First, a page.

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Students discover vast geometry in nature 

Penn State assistant math professor and NSF researcher, Jan Reimann

Penn State assistant math professor and NSF researcher, Jan Reimann

Written by Kahri Jones

Early Wednesday evening, students entered room 113 for the second installment of Brandywine’s 2015 Speaker Series. Students were not the only ones to occupy all seats; faculty and members of the community were also in attendance.

Jan Reimann, assistant professor of mathematics at Penn State, kicked off the lecture in continuation of the four part series of free events open to the public, and immediately admitted how amazed and delighted at the interest shown reflected by the audience turn out.
He thanked the audience for attending a math lecture on their spare time. Reimann found it remarkable because math is often intimidating and gets a bad rap. He promised he would not ask the audience to solve equations.

“There won’t be any formulas,” Reimann joked. “Everyone can enjoy math, just like everyone can enjoy music or art.”

Instead of asking to solve equations and find derivatives for functions, Reimann peaked the room’s interest by acknowledging the many patterns that appear in nature and architecture.
He explained that patterns are all throughout nature and that you just have to know how to see them. He assured the audience that through curiosity and scientific endeavor, we can learn how observe patterns around us.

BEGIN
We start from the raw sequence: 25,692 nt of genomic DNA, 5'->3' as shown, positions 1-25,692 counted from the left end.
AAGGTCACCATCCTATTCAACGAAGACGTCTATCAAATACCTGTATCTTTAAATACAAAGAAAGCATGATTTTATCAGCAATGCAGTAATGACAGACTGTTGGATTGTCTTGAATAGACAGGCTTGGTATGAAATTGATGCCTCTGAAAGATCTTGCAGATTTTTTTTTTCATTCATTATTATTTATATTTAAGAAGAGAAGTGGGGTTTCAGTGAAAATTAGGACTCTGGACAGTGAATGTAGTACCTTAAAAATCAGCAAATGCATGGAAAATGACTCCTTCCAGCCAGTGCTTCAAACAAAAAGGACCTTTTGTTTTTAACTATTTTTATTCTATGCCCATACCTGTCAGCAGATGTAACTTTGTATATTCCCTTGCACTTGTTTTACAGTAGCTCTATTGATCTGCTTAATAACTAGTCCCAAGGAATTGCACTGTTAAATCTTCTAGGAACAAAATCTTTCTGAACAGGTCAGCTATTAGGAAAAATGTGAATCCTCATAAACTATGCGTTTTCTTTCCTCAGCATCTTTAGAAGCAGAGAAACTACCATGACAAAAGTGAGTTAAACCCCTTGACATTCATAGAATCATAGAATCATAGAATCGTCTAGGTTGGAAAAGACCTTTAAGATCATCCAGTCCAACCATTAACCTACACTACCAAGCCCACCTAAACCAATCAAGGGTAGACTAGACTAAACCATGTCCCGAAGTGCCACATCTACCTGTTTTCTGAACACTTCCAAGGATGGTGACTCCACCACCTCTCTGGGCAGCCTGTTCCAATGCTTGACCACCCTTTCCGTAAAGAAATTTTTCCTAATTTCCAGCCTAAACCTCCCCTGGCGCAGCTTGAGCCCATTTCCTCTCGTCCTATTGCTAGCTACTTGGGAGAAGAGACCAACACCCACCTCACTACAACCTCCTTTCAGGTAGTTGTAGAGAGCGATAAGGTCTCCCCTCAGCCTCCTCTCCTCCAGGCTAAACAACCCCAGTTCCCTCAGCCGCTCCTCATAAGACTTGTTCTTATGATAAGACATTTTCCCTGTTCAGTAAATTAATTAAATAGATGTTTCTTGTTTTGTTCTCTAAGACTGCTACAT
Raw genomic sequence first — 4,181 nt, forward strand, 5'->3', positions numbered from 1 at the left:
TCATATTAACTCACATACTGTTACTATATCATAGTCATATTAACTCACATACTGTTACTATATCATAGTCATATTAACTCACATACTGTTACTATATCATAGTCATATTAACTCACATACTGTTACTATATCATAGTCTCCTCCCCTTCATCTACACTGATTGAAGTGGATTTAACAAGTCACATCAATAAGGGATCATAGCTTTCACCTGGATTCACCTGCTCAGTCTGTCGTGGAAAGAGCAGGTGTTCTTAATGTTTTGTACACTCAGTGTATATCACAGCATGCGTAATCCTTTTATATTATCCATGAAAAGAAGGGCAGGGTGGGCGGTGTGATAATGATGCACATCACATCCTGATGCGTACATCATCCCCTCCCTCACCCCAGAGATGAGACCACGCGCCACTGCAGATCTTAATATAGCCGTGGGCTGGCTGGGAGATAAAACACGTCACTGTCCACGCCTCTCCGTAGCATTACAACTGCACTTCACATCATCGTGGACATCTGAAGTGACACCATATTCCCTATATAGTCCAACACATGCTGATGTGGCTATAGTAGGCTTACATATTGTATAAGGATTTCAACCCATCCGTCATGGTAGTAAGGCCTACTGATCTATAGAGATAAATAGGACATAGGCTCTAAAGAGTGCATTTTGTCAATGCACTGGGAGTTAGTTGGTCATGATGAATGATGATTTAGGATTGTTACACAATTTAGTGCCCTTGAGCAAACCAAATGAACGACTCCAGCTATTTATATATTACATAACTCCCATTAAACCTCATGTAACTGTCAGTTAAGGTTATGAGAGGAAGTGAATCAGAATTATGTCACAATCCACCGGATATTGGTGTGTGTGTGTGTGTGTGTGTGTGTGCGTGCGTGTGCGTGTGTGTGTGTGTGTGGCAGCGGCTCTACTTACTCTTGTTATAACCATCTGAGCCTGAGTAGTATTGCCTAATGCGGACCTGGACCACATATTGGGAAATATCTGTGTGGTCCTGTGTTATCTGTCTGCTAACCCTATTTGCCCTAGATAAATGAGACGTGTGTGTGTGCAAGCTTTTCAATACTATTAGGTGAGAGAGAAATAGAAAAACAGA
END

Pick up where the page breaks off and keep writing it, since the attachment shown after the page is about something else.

Mathematicians seek to understand the world. Through harmony and chaos, the fundamental patterns of geometry, lines and circles are a global regularity. It was important for Reimann to establish a foundation for the audience understanding of how mathematicians have observed the world around us and how perceptions have developed.

Reimann took the audience on a journey through a 3,000-year-old math struggle to gain a better understanding of how we see the world today. After each definitive period of how the world perceived geometry in nature, he gave light to mathematician Benoit Mandelbrot’s discovery of fractal geometry. He noted that Mandelbrot’s findings have even benefited current computer animated graphics.

The assistant professor is a distinguished researcher in the field of science and mathematics. His research is funded by the National Science Foundation, and has brought him to many places throughout the world, including New Zealand, Chicago, California and Penn State.

When Jan Reimann is not in the Penn State classrooms as assistant professor, he is more than likely researching questions on fractal geometry or information theory and the foundations of mathematics and science. His latest research is observing a type of symmetry, self-similarity, found in particular networks such as airline traffic patterns.

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